As a parent, nothing hurts more than watching your child/children suffering. Social exclusion is one of the most painful situations to both witness and experience. This is sadly such a common narrative for those with special needs particularly in children with ASD who are constantly struggling to read and interpret social cues and already find it difficult to fit in with their peers.
We have been so very lucky in our experiences so far. J has such a nurturing class whom he has been with since kindergarden and I am beyond grateful for his dear and accepting friends and their warm loving families. Many others however are not so lucky. Children can be very unkind and cruel in their treatment of other children who don’t fit their social norms. I firmly believe it is up to us as parents to teach our children the importance of valuing all members of society and the fundamental right for social inclusion.
Recently, a fellow medical mum wrote a letter about her son’s distressing experience and I think it perfectly expresses her anguish and why we need to be having these conversations with our families. I am sure there are many of you who will relate to this story and Debra has kindly allowed me to share this important letter in my blog. My heartfelt thanks to you Debra, and I hope the new year brings you and your son much more kindness and inclusivity.
A Call for Families to Embrace Social Inclusion this Christmas.
A look of sadness and confusion washed over my eight year old son's face as he recounted the story to me yesterday. He had just come back from the local shopping centre where he had encountered the majority of his class celebrating another birthday party, but as usual he had not been invited.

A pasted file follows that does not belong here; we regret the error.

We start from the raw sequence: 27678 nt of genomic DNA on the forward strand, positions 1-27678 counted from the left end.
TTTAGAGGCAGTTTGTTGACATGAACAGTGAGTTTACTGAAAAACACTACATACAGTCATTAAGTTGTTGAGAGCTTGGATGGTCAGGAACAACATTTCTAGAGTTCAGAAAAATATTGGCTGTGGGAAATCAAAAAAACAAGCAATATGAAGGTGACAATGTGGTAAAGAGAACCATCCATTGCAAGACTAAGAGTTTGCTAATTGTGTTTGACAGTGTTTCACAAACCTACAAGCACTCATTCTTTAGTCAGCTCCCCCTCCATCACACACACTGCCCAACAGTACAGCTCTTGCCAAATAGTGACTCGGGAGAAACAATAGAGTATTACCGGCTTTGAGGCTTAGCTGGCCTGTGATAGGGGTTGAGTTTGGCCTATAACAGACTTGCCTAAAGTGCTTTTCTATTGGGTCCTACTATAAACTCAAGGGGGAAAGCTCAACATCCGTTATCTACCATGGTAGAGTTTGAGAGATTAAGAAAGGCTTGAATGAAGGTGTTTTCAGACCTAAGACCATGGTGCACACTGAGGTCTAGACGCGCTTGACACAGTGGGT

"I just don't understand mum" he said his eyes welling up with tears "*Blake is one of my best friends."
I struggle to explain it to him. You see the problem is not with the kids, it's with the parents.
My son has autism. In prep he struggled with emotional regulation - sadly for all concerned he had several violet outbursts - but that was more than two years ago. The children have long since forgiven him, the parents not so much.
In his small school, my son continues to be excluded from everything from play dates to sporting teams to social gatherings. Each year he invites twenty children (the whole class) to his party, and each year he is lucky if he receives one or two invitations in return.
This is far from an isolated problem. I was speaking about this with the mother of another special needs child at the school. She said "Oh, I know, *Theo is the pariah of our year".
It's not just autism, children face exclusion for many reasons - the new kid, the physically disabled kid, the overweight kid...
There are strong links between social isolation (particularly in childhood) and poor mental health. Surely
In out household you can have a tiny party with a handful of best friends, or you can invite the entire class. You can't invite nineteen children out of twenty, even if you "hate" someone.
Social exclusion is recognized as a form of bullying. Not only that, t
The list of famous people who struggled socially and did not fit in to a conventional box is endless including Albert Einstein and more recently Bill Gates, Mark Zukerberg, Steve Jobs...
Some people set out to be exclusive, to dominate the social order, others are just passive enablers. They are happy to go along with the crowd so long as it's not their child who is being excluded.
So, what is the answer? Can I challenge you to be more inclusive in 2020? Arranged a play date with a child who doesn't seem to have many friends, invite the whole class to your child's party - yes, even the "weird" child. It might be the only invitation they get all year, and their parents will be very greatful.
My son himself came up with a beautiful example of what inclusion looks like. He was telling me how the boys at school had formed a club. I thought "Oh no, I know where this is heading" but the story took a very surprising turn. He had been invited to join the club, but he had turned them down. He said "mum, I don't want to be part of their club if my other friends can't join."
If you know the same child is consistently being excluded, perhaps you could quietly ask "Is everyone invited?" If the answer is no, if one child is constantly the one child excluded, perhaps you could politely decline